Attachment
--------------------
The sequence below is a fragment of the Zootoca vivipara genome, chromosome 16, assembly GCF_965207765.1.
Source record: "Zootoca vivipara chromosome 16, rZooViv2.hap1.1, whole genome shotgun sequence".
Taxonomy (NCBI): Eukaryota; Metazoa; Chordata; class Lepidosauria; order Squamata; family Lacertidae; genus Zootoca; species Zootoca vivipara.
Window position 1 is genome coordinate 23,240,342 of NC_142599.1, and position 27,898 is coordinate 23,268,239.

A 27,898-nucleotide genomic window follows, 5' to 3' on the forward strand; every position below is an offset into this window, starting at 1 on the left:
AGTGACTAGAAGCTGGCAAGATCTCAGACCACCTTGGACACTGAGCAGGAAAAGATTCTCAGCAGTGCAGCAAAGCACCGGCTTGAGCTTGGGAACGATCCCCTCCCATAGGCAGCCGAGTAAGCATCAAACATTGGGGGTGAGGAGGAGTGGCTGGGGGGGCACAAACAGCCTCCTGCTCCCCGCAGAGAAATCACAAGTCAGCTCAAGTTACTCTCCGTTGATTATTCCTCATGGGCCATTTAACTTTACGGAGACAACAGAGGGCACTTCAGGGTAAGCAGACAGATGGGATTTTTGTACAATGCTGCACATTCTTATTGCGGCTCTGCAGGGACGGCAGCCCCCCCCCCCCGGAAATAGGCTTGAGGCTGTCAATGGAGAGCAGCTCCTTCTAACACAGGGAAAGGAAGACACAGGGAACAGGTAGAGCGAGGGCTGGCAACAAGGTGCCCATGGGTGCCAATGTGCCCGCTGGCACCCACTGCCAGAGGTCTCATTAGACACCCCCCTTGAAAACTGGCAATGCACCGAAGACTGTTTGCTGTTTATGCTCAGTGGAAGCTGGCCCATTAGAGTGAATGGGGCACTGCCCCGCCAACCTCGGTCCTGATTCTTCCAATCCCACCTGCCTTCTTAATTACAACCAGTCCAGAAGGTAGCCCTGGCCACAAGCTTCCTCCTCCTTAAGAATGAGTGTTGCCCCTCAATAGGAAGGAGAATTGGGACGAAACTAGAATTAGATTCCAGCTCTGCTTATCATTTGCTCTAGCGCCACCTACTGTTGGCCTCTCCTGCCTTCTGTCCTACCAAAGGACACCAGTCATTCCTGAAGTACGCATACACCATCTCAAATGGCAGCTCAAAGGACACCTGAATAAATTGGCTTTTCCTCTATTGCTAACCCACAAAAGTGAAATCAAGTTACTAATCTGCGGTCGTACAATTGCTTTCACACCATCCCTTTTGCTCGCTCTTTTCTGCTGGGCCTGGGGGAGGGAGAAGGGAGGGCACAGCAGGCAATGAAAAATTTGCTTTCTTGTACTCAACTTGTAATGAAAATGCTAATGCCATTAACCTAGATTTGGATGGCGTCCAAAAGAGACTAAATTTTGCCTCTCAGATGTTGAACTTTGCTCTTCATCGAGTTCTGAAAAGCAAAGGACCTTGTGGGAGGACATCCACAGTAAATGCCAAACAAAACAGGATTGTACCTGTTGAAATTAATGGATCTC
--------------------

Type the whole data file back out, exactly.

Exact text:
The sequence below is a fragment of the Zootoca vivipara genome, chromosome 16, assembly GCF_965207765.1.
Source record: "Zootoca vivipara chromosome 16, rZooViv2.hap1.1, whole genome shotgun sequence".
Taxonomy (NCBI): Eukaryota; Metazoa; Chordata; class Lepidosauria; order Squamata; family Lacertidae; genus Zootoca; species Zootoca vivipara.
Window position 1 is genome coordinate 23,240,342 of NC_142599.1, and position 27,898 is coordinate 23,268,239.

A 27,898-nucleotide genomic window follows, 5' to 3' on the forward strand; every position below is an offset into this window, starting at 1 on the left:
AGTGACTAGAAGCTGGCAAGATCTCAGACCACCTTGGACACTGAGCAGGAAAAGATTCTCAGCAGTGCAGCAAAGCACCGGCTTGAGCTTGGGAACGATCCCCTCCCATAGGCAGCCGAGTAAGCATCAAACATTGGGGGTGAGGAGGAGTGGCTGGGGGGGCACAAACAGCCTCCTGCTCCCCGCAGAGAAATCACAAGTCAGCTCAAGTTACTCTCCGTTGATTATTCCTCATGGGCCATTTAACTTTACGGAGACAACAGAGGGCACTTCAGGGTAAGCAGACAGATGGGATTTTTGTACAATGCTGCACATTCTTATTGCGGCTCTGCAGGGACGGCAGCCCCCCCCCCCCGGAAATAGGCTTGAGGCTGTCAATGGAGAGCAGCTCCTTCTAACACAGGGAAAGGAAGACACAGGGAACAGGTAGAGCGAGGGCTGGCAACAAGGTGCCCATGGGTGCCAATGTGCCCGCTGGCACCCACTGCCAGAGGTCTCATTAGACACCCCCCTTGAAAACTGGCAATGCACCGAAGACTGTTTGCTGTTTATGCTCAGTGGAAGCTGGCCCATTAGAGTGAATGGGGCACTGCCCCGCCAACCTCGGTCCTGATTCTTCCAATCCCACCTGCCTTCTTAATTACAACCAGTCCAGAAGGTAGCCCTGGCCACAAGCTTCCTCCTCCTTAAGAATGAGTGTTGCCCCTCAATAGGAAGGAGAATTGGGACGAAACTAGAATTAGATTCCAGCTCTGCTTATCATTTGCTCTAGCGCCACCTACTGTTGGCCTCTCCTGCCTTCTGTCCTACCAAAGGACACCAGTCATTCCTGAAGTACGCATACACCATCTCAAATGGCAGCTCAAAGGACACCTGAATAAATTGGCTTTTCCTCTATTGCTAACCCACAAAAGTGAAATCAAGTTACTAATCTGCGGTCGTACAATTGCTTTCACACCATCCCTTTTGCTCGCTCTTTTCTGCTGGGCCTGGGGGAGGGAGAAGGGAGGGCACAGCAGGCAATGAAAAATTTGCTTTCTTGTACTCAACTTGTAATGAAAATGCTAATGCCATTAACCTAGATTTGGATGGCGTCCAAAAGAGACTAAATTTTGCCTCTCAGATGTTGAACTTTGCTCTTCATCGAGTTCTGAAAAGCAAAGGACCTTGTGGGAGGACATCCACAGTAAATGCCAAACAAAACAGGATTGTACCTGTTGAAATTAATGGATCTC